The Eagle Creek Nature Preserve near Traders Point was created when the Indianapolis Colts moved to Indianapolis. But few know the full story that connects the Indianapolis Colts to a 100 acre nature preserve near Eagle Creek Park or the fact that the sensitive area was once slated to be mined for gravel.
In an Indianapolis Star article dated Tuesday April 15, 1980 we learn the Audubon Society chapter of Indianapolis demanded an immediate halt to the controversial mining operation on flood control land inside the park’s boundaries. But the headline blared: “Gravel Firm Lawyer has Warning for City”. Phillip H. Minton, attorney for U.S. Allied-Aggregates, said the firm wanted to mine gravel on some 80 acres of city-owned land north of the park along Eagle Creek. Minton said the company signed an agreement in 1967 which states that mining can occur in the “Eagle Creek Reservoir Basin”. The Indianapolis Department of Public Works had been seeking to negotiate an end to the mining but U.S. Allied had rejected the city’s proposal the previous week. Minton said that if the city halted the mining with a court order, and U.S. Allied subsequently won the right to operate, the company would seek “substantial damages” from the city and the “entire Eagle Creek Reservoir basis will be excavated.” Representatives of the Audubon Society were joined by the Sierra Club, the Indianapolis Garden Club and others critical of the existence of mining in a park, saying it is damaging to wildlife habitats as well as being an eyesore.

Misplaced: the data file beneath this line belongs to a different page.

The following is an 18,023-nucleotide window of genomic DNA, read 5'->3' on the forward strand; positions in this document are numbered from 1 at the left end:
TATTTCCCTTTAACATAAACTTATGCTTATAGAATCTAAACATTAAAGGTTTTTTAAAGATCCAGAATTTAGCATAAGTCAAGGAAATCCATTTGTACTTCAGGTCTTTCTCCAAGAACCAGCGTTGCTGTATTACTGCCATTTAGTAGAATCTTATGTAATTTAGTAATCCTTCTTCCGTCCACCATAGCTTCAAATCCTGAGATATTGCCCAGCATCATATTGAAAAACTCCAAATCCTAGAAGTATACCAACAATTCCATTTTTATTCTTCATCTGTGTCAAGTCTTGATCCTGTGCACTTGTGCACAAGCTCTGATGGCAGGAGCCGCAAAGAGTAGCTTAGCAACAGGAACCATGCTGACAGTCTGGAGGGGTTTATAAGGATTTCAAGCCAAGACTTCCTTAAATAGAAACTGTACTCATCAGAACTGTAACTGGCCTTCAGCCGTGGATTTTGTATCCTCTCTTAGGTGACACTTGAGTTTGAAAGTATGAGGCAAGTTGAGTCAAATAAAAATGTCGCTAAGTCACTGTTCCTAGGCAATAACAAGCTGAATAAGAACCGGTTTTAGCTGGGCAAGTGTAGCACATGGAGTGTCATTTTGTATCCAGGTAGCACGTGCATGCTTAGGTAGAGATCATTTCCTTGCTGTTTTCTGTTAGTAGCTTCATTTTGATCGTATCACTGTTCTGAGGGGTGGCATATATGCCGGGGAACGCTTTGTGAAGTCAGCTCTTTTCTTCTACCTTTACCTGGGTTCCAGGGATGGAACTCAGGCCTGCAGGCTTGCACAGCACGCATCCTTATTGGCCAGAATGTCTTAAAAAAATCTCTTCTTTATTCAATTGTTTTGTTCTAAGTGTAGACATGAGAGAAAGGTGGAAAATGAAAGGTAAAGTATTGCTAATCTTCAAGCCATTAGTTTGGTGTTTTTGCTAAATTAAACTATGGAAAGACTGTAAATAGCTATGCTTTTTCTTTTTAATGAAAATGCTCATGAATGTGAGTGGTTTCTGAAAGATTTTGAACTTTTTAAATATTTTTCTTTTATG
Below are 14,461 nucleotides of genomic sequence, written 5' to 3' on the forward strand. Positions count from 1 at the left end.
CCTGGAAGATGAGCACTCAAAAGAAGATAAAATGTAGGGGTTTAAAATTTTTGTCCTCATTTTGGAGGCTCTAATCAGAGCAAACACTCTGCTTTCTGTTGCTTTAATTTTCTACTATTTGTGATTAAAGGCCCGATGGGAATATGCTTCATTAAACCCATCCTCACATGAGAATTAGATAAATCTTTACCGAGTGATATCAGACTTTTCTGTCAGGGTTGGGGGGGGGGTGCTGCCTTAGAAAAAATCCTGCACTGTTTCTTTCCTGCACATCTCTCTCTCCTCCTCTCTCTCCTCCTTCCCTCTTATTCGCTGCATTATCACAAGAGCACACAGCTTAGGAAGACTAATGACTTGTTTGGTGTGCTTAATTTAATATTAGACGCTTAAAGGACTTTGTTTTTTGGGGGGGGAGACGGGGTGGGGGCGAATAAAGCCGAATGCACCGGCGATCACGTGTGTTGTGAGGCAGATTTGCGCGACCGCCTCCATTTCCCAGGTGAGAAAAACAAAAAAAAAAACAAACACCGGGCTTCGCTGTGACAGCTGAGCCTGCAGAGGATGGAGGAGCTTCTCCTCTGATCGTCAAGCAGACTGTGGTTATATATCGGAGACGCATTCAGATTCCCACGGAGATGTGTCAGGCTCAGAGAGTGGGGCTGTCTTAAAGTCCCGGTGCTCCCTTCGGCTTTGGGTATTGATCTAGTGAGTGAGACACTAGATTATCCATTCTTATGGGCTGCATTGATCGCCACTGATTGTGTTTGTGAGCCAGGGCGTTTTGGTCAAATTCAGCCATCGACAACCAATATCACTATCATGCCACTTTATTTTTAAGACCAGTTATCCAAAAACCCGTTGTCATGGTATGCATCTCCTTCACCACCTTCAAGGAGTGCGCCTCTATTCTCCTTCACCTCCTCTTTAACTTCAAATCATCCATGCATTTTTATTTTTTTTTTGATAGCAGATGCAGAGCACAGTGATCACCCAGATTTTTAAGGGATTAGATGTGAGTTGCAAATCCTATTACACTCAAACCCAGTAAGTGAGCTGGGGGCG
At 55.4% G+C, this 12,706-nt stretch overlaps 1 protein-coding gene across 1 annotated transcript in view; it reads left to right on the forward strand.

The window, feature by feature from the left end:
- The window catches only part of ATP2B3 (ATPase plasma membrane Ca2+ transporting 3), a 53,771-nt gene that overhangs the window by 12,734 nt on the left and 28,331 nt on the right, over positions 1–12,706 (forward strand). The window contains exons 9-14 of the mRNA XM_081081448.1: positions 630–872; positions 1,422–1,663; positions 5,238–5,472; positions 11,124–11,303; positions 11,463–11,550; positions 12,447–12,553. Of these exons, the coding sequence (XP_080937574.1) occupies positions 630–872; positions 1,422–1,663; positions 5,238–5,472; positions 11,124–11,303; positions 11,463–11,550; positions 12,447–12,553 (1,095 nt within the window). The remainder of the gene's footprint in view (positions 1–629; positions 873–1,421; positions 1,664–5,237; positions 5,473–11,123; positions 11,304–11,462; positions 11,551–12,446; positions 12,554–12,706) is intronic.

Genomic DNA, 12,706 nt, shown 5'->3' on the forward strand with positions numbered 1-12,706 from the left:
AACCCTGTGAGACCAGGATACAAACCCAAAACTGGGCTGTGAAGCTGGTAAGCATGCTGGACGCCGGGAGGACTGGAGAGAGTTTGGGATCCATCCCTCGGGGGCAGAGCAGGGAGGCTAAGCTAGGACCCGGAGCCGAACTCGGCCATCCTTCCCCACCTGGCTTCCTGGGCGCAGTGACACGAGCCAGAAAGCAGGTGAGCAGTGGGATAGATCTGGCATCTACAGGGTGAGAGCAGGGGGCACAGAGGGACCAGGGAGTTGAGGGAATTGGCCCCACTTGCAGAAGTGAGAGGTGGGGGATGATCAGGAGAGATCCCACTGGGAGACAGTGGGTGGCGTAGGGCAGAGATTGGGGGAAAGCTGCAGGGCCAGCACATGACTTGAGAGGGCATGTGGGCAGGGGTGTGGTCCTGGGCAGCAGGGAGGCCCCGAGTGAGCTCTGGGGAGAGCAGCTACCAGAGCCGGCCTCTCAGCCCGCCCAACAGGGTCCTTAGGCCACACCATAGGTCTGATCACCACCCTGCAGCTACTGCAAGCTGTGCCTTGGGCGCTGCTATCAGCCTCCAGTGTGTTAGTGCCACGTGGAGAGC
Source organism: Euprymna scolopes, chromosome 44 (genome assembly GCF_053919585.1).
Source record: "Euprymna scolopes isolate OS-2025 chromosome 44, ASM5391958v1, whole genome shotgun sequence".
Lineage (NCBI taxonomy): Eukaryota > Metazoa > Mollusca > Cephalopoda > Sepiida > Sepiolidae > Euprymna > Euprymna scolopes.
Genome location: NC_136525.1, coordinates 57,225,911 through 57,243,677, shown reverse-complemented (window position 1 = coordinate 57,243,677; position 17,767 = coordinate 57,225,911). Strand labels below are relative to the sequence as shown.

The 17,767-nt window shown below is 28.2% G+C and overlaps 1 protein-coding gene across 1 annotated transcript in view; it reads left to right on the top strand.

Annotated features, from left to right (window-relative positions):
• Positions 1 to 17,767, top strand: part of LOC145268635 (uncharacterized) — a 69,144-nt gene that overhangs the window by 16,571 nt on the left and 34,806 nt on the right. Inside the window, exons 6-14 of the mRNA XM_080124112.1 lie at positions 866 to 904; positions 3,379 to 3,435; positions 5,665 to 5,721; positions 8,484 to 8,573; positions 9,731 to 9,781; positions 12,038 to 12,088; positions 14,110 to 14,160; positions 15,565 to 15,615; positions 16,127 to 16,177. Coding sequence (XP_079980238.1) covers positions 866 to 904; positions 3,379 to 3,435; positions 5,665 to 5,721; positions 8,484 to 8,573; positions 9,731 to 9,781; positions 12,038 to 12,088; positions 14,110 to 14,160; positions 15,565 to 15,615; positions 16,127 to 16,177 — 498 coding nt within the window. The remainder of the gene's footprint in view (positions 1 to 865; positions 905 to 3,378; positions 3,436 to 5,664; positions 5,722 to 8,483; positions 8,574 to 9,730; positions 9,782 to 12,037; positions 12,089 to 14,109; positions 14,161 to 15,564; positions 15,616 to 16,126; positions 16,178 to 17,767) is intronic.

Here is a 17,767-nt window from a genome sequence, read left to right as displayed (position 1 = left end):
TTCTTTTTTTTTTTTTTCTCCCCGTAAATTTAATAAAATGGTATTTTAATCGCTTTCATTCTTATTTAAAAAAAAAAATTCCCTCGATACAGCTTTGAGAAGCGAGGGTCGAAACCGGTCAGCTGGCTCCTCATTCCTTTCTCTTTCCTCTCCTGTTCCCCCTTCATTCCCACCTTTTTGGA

On January 16, 1985 the Indianapolis Star reported the designation of land at the northeast end of the park as an informal arboretum and other land in that area as a preserved section, or wildlife conservation area. In the same article the parks board approved a community park at the southeast corner of West 56th Street and Reed Road, next to the Indianapolis Colts training facility under construction. What was not mentioned in the article was that the city had experienced a net loss of parks land in order to attract the Colts and that the director of the Parks Department was furious.
More than ten years after Minton’s threat, a very small article in the same paper (November 06, 1990), had the following notice: “On Monday the Public Works Board voted 3-0 to turn 111 acres of vacant land across from Eagle Creek Park over to the city parks department for use as a nature preserve. The site is just east of Lafayette Road near 79th Street. Eagle Creek administrator Steve D. Waltz said the city had tentatively agreed to the transfer in 1984 when the parks department gave up some land so a training center could be built for the Indianapolis Colts football team”. The article did not mention the transfer came from the Department of Public Works, the group obligated to honor the mining agreement. By transferring the custody of ownership the city had found a clever way to terminate their agreement with U.S. Allied-Aggregates.